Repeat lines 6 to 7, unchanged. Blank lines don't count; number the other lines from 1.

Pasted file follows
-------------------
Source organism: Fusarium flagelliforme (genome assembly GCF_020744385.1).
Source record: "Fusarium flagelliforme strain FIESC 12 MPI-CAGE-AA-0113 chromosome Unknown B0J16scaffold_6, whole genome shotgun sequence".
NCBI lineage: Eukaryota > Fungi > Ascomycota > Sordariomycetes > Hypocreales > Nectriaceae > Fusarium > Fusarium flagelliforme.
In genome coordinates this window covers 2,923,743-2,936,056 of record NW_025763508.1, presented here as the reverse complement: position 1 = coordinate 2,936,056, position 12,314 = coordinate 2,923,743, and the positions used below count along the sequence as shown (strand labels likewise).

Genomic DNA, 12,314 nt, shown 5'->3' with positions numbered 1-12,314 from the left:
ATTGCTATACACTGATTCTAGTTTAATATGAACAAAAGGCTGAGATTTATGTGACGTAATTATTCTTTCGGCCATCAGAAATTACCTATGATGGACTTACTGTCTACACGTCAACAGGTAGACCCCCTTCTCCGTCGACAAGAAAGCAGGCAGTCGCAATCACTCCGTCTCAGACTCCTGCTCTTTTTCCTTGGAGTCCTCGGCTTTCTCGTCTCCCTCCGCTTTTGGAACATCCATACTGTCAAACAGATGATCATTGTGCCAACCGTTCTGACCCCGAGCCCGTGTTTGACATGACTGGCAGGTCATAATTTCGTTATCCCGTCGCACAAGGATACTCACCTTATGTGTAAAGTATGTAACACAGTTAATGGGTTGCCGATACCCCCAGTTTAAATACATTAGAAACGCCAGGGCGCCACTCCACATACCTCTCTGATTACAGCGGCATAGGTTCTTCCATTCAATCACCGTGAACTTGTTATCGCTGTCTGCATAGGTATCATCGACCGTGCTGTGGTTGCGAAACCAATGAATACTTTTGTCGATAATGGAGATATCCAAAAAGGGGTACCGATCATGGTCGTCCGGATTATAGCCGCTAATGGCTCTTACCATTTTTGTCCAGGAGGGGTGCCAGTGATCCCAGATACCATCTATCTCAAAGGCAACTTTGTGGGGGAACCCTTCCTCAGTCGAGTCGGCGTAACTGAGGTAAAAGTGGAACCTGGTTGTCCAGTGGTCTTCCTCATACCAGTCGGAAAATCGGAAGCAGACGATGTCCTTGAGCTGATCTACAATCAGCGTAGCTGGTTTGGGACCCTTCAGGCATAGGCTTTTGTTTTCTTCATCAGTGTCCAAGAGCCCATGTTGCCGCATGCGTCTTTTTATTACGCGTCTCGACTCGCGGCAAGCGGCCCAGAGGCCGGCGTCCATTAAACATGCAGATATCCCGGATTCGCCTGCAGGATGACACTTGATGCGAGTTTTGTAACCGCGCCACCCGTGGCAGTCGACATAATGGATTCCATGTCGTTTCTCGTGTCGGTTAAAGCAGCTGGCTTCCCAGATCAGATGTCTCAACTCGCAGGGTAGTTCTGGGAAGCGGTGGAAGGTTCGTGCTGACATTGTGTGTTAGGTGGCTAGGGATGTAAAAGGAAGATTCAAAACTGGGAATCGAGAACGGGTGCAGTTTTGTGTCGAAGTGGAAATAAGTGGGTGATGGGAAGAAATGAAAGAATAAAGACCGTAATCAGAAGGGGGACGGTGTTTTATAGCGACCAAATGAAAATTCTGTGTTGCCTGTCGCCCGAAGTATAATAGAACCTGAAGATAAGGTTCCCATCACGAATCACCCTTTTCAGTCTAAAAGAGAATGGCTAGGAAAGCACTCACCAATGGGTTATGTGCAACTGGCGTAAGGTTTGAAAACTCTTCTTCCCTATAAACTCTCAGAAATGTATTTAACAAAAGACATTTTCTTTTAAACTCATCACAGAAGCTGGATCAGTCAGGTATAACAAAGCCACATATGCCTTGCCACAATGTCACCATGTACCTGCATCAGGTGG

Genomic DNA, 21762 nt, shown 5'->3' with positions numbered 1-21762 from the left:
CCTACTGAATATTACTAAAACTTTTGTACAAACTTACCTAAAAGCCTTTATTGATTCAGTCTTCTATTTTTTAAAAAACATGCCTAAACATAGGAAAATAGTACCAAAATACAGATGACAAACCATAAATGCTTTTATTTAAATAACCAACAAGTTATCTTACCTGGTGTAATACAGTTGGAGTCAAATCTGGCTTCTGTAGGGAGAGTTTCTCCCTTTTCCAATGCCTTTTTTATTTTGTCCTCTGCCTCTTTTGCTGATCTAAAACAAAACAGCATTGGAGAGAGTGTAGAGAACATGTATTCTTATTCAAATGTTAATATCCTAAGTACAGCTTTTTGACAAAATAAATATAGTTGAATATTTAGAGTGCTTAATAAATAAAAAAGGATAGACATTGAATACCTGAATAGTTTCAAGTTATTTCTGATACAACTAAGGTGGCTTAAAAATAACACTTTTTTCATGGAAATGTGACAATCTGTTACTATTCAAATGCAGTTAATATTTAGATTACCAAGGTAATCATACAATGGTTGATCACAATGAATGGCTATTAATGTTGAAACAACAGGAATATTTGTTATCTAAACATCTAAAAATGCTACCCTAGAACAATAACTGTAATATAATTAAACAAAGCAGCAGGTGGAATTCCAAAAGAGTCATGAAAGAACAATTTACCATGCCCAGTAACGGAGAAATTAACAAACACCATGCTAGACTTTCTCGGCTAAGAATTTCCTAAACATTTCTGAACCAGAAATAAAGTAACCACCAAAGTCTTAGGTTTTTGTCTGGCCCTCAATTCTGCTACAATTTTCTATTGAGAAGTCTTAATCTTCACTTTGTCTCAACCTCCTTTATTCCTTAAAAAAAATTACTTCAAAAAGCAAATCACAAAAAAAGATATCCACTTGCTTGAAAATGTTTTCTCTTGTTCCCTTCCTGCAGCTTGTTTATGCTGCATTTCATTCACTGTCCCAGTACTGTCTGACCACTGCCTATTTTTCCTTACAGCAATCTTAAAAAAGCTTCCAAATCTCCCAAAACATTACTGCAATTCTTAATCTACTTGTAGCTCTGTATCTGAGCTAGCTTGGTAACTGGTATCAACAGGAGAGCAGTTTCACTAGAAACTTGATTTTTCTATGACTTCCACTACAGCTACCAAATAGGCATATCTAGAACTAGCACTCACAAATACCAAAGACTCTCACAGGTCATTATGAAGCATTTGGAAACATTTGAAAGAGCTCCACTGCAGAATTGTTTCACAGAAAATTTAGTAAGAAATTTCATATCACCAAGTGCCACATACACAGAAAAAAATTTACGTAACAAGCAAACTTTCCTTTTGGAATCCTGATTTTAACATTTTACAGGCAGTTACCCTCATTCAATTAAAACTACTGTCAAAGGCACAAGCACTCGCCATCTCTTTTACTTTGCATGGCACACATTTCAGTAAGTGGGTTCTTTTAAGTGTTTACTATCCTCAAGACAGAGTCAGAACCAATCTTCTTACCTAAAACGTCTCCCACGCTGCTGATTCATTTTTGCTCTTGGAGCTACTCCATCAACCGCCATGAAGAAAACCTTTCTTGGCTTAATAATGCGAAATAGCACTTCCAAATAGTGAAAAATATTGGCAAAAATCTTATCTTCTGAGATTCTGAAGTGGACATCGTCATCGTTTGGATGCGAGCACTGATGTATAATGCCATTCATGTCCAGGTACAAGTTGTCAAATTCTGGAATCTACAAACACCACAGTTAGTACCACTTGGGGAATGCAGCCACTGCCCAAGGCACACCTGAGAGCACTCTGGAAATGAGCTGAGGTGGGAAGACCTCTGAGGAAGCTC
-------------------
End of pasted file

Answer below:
ATTGCTATACACTGATTCTAGTTTAATATGAACAAAAGGCTGAGATTTATGTGACGTAATTATTCTTTCGGCCATCAGAAATTACCTATGATGGACTTACTGTCTACACGTCAACAGGTAGACCCCCTTCTCCGTCGACAAGAAAGCAGGCAGTCGCAATCACTCCGTCTCAGACTCCTGCTCTTTTTCCTTGGAGTCCTCGGCTTTCTCGTCTCCCTCCGCTTTTGGAACATCCATACTGTCAAACAGATGATCATTGTGCCAACCGTTCTGACCCCGAGCCCGTGTTTGACATGACTGGCAGGTCATAATTTCGTTATCCCGTCGCACAAGGATACTCACCTTATGTGTAAAGTATGTAACACAGTTAATGGGTTGCCGATACCCCCAGTTTAAATACATTAGAAACGCCAGGGCGCCACTCCACATACCTCTCTGATTACAGCGGCATAGGTTCTTCCATTCAATCACCGTGAACTTGTTATCGCTGTCTGCATAGGTATCATCGACCGTGCTGTGGTTGCGAAACCAATGAATACTTTTGTCGATAATGGAGATATCCAAAAAGGGGTACCGATCATGGTCGTCCGGATTATAGCCGCTAATGGCTCTTACCATTTTTGTCCAGGAGGGGTGCCAGTGATCCCAGATACCATCTATCTCAAAGGCAACTTTGTGGGGGAACCCTTCCTCAGTCGAGTCGGCGTAACTGAGGTAAAAGTGGAACCTGGTTGTCCAGTGGTCTTCCTCATACCAGTCGGAAAATCGGAAGCAGACGATGTCCTTGAGCTGATCTACAATCAGCGTAGCTGGTTTGGGACCCTTCAGGCATAGGCTTTTGTTTTCTTCATCAGTGTCCAAGAGCCCATGTTGCCGCATGCGTCTTTTTATTACGCGTCTCGACTCGCGGCAAGCGGCCCAGAGGCCGGCGTCCATTAAACATGCAGATATCCCGGATTCGCCTGCAGGATGACACTTGATGCGAGTTTTGTAACCGCGCCACCCGTGGCAGTCGACATAATGGATTCCATGTCGTTTCTCGTGTCGGTTAAAGCAGCTGGCTTCCCAGATCAGATGTCTCAACTCGCAGGGTAGTTCTGGGAAGCGGTGGAAGGTTCGTGCTGACATTGTGTGTTAGGTGGCTAGGGATGTAAAAGGAAGATTCAAAACTGGGAATCGAGAACGGGTGCAGTTTTGTGTCGAAGTGGAAATAAGTGGGTGATGGGAAGAAATGAAAGAATAAAGACCGTAATCAGAAGGGGGACGGTGTTTTATAGCGACCAAATGAAAATTCTGTGTTGCCTGTCGCCCGAAGTATAATAGAACCTGAAGATAAGGTTCCCATCACGAATCACCCTTTTCAGTCTAAAAGAGAATGGCTAGGAAAGCACTCACCAATGGGTTATGTGCAACTGGCGTAAGGTTTGAAAACTCTTCTTCCCTATAAACTCTCAGAAATGTATTTAACAAAAGACATTTTCTTTTAAACTCATCACAGAAGCTGGATCAGTCAGGTATAACAAAGCCACATATGCCTTGCCACAATGTCACCATGTACCTGCATCAGGTGG

Genomic DNA, 21762 nt, shown 5'->3' with positions numbered 1-21762 from the left: